STRAIGHT UP CONFUSION
This is a very common issue in photography. I can't say this enough, "We are not mind readers." Yes, we can guess what you want, but dang is it better when you get specific in order to ensure this! Whether that's a shot list of people grouped together, a certain crop you'll need for a website image, or if you want to look demure or wild, WE NEED TO KNOW, PEOPLE!! I think I speak for most photographers when I say that we want to make clients happy. Happy clients fuel my businesses and fill my heart up with satisfying work, but we can't do it alone because WE NEED YOUR HELP! So before you just say, "I trust you, just do whatever," think about these things:
Knowledge is power, and even though photographers are quite magical, we can't do it all, ALL the time, so help us help you! Now let's make some gorgeous images together!!
An image is blurry. But you were trying to hold the camera so still. Why? WHYYYYYYY? Let me help!
Admittedly, it can be funny, but only about 1% of the time. The other 99% of the time, it's so frustrating.
Here's a perfect example. One of my largest clients is OSU. At an event recently - where they pay me good money for great photos - an older gentleman photobombed at least 5 of my images at a professional event. And RUINED them for my client.
So next time you're considering photobombing, think about the person whose money and time you're wasting, and consider what it would be like to have someone show up to your office and "accidentally" delete that presentation you've been working on for hours.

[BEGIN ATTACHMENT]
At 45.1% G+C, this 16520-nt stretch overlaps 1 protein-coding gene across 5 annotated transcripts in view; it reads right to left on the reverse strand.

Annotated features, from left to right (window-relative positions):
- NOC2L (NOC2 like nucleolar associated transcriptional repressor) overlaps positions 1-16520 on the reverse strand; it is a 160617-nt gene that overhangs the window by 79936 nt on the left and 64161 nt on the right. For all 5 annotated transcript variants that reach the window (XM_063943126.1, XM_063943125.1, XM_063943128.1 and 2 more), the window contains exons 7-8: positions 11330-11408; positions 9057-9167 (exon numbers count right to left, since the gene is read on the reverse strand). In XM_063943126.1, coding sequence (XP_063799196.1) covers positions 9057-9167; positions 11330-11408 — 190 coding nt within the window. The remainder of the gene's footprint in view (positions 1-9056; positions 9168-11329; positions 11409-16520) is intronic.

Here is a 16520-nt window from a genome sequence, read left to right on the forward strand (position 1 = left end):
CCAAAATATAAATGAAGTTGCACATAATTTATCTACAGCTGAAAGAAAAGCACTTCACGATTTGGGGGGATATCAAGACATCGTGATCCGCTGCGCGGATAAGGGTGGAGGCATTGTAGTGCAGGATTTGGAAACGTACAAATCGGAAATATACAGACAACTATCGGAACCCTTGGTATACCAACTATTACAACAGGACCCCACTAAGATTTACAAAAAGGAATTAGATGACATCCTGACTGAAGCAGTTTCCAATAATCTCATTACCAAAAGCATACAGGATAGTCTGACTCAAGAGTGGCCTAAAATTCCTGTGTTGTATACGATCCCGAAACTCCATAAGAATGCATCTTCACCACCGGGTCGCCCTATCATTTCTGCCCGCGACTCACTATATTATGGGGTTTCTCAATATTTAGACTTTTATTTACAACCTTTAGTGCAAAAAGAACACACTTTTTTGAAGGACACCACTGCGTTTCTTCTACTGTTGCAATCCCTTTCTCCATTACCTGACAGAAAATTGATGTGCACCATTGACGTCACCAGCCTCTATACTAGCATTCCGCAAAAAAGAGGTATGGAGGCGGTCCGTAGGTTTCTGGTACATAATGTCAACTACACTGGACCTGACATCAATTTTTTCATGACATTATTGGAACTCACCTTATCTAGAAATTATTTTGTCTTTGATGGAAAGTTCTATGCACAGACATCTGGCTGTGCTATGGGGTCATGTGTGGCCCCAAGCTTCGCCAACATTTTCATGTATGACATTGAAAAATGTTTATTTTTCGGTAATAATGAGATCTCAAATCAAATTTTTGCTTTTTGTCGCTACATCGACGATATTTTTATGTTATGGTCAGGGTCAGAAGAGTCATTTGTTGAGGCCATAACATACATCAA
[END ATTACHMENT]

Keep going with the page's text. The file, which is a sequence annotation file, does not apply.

Yes, I wrote about this before, but I wanted to show you how to quickly get better hair for your headshot in a video!
Don't want to spend money on a reflector? Here's how to make one at home - for free!
Apologies for the video quality - I wanted to take a helpful clip from another video I recently made for a workshop! :) Also, I shared some additional reflector tips for portraits in another blog post.
Here are three reasons to consider whether to hire a professional or amateur:
The lesson: hiring an amateur costs you not only money, but time. Two very important commodities in life are time and money - which one do you want to save?
Way ahead of the event
Ask your photographer to do a walkthrough with you - they will be able to share insight into space setup and lighting - which directly affects their abilities to provide professional images. (Because you don't want photos to turn out like this.)
Days ahead of the event
Provide your photographer with a shot list - it can be as broad or as specific as you like. Plus, if you let the photographer know how the images will be used (website? social media? print materials?) it will help them capture what you need.
After the event
Like their photos? Is this an annual event? I bet if you ask them to hold the calendar date for the next year, they will. :) Easier to ask now than scramble trying to find a new photographer at the last minute.
Writing and vlogging to entertain, educate, expose, and encourage.
A few of my favorite shots, available for purchase for both personal and commercial use. SEE GALLERY